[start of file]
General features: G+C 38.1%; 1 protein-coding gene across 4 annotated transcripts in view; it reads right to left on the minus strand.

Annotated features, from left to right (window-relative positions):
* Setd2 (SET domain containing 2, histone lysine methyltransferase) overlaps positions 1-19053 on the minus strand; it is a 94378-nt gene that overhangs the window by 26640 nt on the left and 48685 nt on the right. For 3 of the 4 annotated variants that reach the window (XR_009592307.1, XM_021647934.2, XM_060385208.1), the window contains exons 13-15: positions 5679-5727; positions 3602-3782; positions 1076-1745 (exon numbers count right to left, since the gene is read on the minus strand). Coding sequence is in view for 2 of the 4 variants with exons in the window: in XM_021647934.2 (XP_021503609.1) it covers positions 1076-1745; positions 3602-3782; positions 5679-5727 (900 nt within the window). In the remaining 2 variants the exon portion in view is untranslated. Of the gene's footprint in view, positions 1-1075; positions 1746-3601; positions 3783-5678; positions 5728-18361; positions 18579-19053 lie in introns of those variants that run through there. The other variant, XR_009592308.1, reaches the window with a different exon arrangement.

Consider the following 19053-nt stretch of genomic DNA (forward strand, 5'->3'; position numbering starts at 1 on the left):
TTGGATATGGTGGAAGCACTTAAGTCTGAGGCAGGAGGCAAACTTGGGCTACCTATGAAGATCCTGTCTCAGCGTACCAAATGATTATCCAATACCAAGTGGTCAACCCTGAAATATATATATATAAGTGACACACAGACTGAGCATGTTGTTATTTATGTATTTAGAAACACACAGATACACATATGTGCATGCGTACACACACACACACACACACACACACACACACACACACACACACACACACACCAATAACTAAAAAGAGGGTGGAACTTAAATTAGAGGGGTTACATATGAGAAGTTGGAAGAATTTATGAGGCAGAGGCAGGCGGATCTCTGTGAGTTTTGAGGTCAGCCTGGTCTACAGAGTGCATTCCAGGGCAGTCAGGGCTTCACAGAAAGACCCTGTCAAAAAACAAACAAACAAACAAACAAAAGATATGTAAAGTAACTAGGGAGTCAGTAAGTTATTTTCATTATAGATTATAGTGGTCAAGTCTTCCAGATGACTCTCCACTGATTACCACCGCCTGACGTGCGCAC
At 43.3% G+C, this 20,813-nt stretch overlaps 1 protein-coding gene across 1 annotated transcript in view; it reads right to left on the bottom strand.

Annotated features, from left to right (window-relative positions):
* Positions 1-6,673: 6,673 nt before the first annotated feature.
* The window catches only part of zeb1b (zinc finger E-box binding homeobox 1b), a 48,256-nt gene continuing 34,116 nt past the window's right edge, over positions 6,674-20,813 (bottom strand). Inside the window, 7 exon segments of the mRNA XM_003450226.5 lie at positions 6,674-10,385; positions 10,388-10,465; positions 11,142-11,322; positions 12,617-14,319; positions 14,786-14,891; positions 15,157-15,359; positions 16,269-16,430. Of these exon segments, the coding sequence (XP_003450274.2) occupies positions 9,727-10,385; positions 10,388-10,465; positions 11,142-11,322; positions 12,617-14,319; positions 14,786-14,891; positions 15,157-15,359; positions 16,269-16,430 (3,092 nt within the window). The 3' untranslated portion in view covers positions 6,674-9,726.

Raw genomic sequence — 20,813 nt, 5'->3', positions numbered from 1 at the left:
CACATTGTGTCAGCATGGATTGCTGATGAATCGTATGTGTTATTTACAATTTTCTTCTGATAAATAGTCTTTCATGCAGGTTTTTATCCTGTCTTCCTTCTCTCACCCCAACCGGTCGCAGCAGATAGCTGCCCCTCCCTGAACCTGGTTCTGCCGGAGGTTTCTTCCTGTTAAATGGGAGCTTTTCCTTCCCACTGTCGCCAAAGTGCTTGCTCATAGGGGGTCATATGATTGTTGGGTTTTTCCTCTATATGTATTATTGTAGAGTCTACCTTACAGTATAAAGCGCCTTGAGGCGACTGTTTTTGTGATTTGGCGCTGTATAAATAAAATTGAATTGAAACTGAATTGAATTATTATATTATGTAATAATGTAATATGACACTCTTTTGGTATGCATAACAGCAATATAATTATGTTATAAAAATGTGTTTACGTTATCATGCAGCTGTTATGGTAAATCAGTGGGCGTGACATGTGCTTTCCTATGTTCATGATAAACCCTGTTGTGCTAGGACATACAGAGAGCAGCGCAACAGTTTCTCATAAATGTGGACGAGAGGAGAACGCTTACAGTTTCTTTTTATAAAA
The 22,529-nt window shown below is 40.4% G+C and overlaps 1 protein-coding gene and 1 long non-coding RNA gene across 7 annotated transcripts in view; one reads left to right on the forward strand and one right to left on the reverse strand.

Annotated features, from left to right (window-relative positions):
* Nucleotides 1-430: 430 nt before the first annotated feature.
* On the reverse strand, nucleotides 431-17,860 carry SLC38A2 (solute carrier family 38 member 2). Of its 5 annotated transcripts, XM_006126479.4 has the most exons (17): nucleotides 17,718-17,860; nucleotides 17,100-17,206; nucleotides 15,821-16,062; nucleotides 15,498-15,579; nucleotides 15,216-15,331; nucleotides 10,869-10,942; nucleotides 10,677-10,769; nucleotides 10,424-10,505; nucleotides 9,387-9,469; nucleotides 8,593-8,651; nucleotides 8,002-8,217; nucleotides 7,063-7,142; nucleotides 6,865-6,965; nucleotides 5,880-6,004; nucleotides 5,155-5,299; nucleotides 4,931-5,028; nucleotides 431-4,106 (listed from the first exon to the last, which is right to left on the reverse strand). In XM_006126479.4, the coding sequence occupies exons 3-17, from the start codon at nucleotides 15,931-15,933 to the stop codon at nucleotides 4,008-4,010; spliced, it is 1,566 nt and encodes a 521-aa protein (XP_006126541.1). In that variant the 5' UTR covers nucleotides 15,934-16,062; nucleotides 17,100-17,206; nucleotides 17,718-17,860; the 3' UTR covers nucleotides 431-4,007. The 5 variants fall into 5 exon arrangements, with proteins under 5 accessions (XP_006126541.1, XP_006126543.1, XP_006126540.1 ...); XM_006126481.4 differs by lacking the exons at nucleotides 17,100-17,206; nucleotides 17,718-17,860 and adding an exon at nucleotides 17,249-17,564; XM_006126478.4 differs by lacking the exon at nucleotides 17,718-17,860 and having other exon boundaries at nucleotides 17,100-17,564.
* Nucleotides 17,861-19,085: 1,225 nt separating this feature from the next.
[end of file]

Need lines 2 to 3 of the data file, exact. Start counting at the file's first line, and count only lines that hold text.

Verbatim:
Annotated features, from left to right (window-relative positions):
* Setd2 (SET domain containing 2, histone lysine methyltransferase) overlaps positions 1-19053 on the minus strand; it is a 94378-nt gene that overhangs the window by 26640 nt on the left and 48685 nt on the right. For 3 of the 4 annotated variants that reach the window (XR_009592307.1, XM_021647934.2, XM_060385208.1), the window contains exons 13-15: positions 5679-5727; positions 3602-3782; positions 1076-1745 (exon numbers count right to left, since the gene is read on the minus strand). Coding sequence is in view for 2 of the 4 variants with exons in the window: in XM_021647934.2 (XP_021503609.1) it covers positions 1076-1745; positions 3602-3782; positions 5679-5727 (900 nt within the window). In the remaining 2 variants the exon portion in view is untranslated. Of the gene's footprint in view, positions 1-1075; positions 1746-3601; positions 3783-5678; positions 5728-18361; positions 18579-19053 lie in introns of those variants that run through there. The other variant, XR_009592308.1, reaches the window with a different exon arrangement.